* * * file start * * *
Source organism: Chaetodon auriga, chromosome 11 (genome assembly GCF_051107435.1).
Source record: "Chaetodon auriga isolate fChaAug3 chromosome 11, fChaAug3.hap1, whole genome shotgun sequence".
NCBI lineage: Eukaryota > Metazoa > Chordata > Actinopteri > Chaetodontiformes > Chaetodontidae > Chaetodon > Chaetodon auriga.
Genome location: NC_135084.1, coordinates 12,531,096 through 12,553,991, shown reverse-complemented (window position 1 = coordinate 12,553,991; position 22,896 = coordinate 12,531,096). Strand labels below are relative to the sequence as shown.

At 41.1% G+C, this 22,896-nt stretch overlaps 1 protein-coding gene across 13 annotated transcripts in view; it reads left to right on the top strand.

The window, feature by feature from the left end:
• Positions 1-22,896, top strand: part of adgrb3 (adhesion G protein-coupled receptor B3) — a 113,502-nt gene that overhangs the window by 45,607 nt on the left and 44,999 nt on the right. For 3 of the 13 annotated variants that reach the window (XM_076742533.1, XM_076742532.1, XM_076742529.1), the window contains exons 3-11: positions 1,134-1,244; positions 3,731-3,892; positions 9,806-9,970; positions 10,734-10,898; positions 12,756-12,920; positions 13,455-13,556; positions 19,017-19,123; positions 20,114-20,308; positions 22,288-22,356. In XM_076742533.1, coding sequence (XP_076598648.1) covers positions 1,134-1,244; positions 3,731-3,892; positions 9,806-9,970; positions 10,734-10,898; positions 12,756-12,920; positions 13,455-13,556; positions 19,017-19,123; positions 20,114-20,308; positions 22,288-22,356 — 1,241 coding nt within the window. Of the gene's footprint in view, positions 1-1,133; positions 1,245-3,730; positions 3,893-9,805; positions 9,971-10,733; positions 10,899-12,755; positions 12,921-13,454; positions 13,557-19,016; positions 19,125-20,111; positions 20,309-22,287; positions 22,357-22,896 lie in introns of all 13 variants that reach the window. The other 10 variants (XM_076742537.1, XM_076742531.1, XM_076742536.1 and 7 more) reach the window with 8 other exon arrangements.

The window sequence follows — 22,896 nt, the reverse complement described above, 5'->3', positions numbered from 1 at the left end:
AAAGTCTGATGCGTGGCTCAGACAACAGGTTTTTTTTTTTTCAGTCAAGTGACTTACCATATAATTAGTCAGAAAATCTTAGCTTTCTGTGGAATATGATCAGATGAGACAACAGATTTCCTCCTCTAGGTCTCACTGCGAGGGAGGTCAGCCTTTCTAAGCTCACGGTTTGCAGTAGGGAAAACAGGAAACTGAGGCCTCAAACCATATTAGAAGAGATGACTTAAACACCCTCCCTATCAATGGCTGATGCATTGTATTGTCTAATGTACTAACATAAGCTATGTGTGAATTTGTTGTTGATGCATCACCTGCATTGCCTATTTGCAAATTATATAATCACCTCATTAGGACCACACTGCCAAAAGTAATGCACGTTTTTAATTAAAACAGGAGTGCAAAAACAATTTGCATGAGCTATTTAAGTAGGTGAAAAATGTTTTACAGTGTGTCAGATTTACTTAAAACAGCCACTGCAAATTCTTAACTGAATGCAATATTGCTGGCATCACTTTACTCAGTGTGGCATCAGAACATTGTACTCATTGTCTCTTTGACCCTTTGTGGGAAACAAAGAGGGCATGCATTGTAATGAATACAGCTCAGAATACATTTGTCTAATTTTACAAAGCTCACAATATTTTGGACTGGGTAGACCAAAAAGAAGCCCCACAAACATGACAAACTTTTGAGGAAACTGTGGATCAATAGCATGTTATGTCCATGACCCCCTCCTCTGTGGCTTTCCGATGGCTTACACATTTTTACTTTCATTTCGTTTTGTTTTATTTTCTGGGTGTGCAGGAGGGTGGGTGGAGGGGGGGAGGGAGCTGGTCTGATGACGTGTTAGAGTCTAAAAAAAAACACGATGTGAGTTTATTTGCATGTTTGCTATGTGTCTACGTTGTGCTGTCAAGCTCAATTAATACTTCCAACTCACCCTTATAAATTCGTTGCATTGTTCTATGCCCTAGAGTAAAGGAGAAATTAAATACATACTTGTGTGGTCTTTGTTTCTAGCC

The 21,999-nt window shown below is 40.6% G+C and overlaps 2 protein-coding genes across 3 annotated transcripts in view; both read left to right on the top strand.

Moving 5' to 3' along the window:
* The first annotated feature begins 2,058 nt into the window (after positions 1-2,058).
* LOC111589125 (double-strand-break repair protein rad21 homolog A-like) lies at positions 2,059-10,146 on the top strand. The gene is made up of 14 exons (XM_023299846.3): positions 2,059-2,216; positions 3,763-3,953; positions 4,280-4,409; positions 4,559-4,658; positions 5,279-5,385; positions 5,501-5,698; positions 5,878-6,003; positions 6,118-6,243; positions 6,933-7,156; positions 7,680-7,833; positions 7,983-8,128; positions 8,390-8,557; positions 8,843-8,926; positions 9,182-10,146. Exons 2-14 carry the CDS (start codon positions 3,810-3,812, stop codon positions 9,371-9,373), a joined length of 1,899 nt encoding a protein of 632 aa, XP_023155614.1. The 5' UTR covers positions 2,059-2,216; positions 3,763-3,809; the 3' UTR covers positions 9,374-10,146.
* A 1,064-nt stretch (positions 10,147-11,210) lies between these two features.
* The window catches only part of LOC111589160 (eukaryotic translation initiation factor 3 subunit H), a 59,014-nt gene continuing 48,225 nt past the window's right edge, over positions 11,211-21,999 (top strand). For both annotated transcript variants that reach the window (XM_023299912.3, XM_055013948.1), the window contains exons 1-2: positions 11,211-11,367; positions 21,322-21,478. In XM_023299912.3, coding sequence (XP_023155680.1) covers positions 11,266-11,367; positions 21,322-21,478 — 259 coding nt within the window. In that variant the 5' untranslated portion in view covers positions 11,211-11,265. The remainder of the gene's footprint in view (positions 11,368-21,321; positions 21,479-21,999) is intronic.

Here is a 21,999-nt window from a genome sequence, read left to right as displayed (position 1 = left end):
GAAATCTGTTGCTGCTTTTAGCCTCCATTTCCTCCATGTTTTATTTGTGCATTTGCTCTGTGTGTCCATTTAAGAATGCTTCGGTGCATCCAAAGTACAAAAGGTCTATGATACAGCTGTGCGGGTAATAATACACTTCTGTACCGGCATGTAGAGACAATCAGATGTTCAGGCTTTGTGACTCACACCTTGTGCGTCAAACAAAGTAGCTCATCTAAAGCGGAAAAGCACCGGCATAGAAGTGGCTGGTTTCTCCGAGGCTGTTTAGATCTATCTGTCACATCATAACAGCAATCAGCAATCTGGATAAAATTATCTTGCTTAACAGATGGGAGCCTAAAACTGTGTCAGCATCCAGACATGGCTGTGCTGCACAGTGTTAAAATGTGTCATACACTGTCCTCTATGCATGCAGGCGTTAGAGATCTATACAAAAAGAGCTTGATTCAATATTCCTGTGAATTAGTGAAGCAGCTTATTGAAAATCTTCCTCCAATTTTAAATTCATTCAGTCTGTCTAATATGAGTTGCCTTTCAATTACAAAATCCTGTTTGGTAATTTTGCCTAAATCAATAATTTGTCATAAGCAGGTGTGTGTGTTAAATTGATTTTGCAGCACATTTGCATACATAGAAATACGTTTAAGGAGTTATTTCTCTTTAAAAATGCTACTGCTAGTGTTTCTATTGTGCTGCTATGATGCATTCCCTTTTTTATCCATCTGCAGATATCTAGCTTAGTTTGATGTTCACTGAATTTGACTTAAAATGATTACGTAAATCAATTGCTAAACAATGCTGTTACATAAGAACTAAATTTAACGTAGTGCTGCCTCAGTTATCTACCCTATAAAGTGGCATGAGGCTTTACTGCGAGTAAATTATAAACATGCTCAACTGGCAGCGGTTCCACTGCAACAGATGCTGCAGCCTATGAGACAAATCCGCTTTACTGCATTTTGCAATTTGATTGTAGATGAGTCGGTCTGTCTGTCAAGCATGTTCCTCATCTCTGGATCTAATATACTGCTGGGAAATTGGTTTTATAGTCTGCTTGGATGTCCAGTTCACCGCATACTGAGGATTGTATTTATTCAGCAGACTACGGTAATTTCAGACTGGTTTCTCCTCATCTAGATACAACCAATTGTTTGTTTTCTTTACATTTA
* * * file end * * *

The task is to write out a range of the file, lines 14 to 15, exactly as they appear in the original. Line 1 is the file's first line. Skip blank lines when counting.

* A 1,064-nt stretch (positions 10,147-11,210) lies between these two features.
* The window catches only part of LOC111589160 (eukaryotic translation initiation factor 3 subunit H), a 59,014-nt gene continuing 48,225 nt past the window's right edge, over positions 11,211-21,999 (top strand). For both annotated transcript variants that reach the window (XM_023299912.3, XM_055013948.1), the window contains exons 1-2: positions 11,211-11,367; positions 21,322-21,478. In XM_023299912.3, coding sequence (XP_023155680.1) covers positions 11,266-11,367; positions 21,322-21,478 — 259 coding nt within the window. In that variant the 5' untranslated portion in view covers positions 11,211-11,265. The remainder of the gene's footprint in view (positions 11,368-21,321; positions 21,479-21,999) is intronic.